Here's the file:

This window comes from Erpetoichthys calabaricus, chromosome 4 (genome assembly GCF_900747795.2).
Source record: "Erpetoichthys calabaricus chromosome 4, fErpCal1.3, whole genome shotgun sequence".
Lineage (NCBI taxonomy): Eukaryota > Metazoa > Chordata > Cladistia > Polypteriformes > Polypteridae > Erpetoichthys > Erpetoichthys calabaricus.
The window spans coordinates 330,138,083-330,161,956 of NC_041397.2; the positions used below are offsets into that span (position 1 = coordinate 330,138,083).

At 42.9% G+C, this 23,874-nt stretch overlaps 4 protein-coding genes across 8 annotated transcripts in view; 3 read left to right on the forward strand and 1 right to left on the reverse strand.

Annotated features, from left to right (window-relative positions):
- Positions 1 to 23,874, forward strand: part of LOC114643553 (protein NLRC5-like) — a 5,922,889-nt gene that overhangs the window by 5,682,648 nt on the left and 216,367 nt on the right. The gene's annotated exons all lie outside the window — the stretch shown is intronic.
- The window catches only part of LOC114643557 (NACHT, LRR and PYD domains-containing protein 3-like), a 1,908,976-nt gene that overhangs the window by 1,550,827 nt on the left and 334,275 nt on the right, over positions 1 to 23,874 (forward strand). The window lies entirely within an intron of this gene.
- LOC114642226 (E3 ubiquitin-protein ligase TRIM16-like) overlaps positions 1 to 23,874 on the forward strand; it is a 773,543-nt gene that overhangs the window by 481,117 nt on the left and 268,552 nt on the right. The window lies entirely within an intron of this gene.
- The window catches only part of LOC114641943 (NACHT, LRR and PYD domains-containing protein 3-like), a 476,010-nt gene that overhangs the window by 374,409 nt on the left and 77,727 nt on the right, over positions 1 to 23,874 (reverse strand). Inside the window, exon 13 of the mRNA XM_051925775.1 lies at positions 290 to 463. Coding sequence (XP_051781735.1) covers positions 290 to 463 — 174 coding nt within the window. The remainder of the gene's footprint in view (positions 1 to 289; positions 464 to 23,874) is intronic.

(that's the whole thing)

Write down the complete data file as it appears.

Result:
This window comes from Erpetoichthys calabaricus, chromosome 4 (genome assembly GCF_900747795.2).
Source record: "Erpetoichthys calabaricus chromosome 4, fErpCal1.3, whole genome shotgun sequence".
Lineage (NCBI taxonomy): Eukaryota > Metazoa > Chordata > Cladistia > Polypteriformes > Polypteridae > Erpetoichthys > Erpetoichthys calabaricus.
The window spans coordinates 330,138,083-330,161,956 of NC_041397.2; the positions used below are offsets into that span (position 1 = coordinate 330,138,083).

At 42.9% G+C, this 23,874-nt stretch overlaps 4 protein-coding genes across 8 annotated transcripts in view; 3 read left to right on the forward strand and 1 right to left on the reverse strand.

Annotated features, from left to right (window-relative positions):
- Positions 1 to 23,874, forward strand: part of LOC114643553 (protein NLRC5-like) — a 5,922,889-nt gene that overhangs the window by 5,682,648 nt on the left and 216,367 nt on the right. The gene's annotated exons all lie outside the window — the stretch shown is intronic.
- The window catches only part of LOC114643557 (NACHT, LRR and PYD domains-containing protein 3-like), a 1,908,976-nt gene that overhangs the window by 1,550,827 nt on the left and 334,275 nt on the right, over positions 1 to 23,874 (forward strand). The window lies entirely within an intron of this gene.
- LOC114642226 (E3 ubiquitin-protein ligase TRIM16-like) overlaps positions 1 to 23,874 on the forward strand; it is a 773,543-nt gene that overhangs the window by 481,117 nt on the left and 268,552 nt on the right. The window lies entirely within an intron of this gene.
- The window catches only part of LOC114641943 (NACHT, LRR and PYD domains-containing protein 3-like), a 476,010-nt gene that overhangs the window by 374,409 nt on the left and 77,727 nt on the right, over positions 1 to 23,874 (reverse strand). Inside the window, exon 13 of the mRNA XM_051925775.1 lies at positions 290 to 463. Coding sequence (XP_051781735.1) covers positions 290 to 463 — 174 coding nt within the window. The remainder of the gene's footprint in view (positions 1 to 289; positions 464 to 23,874) is intronic.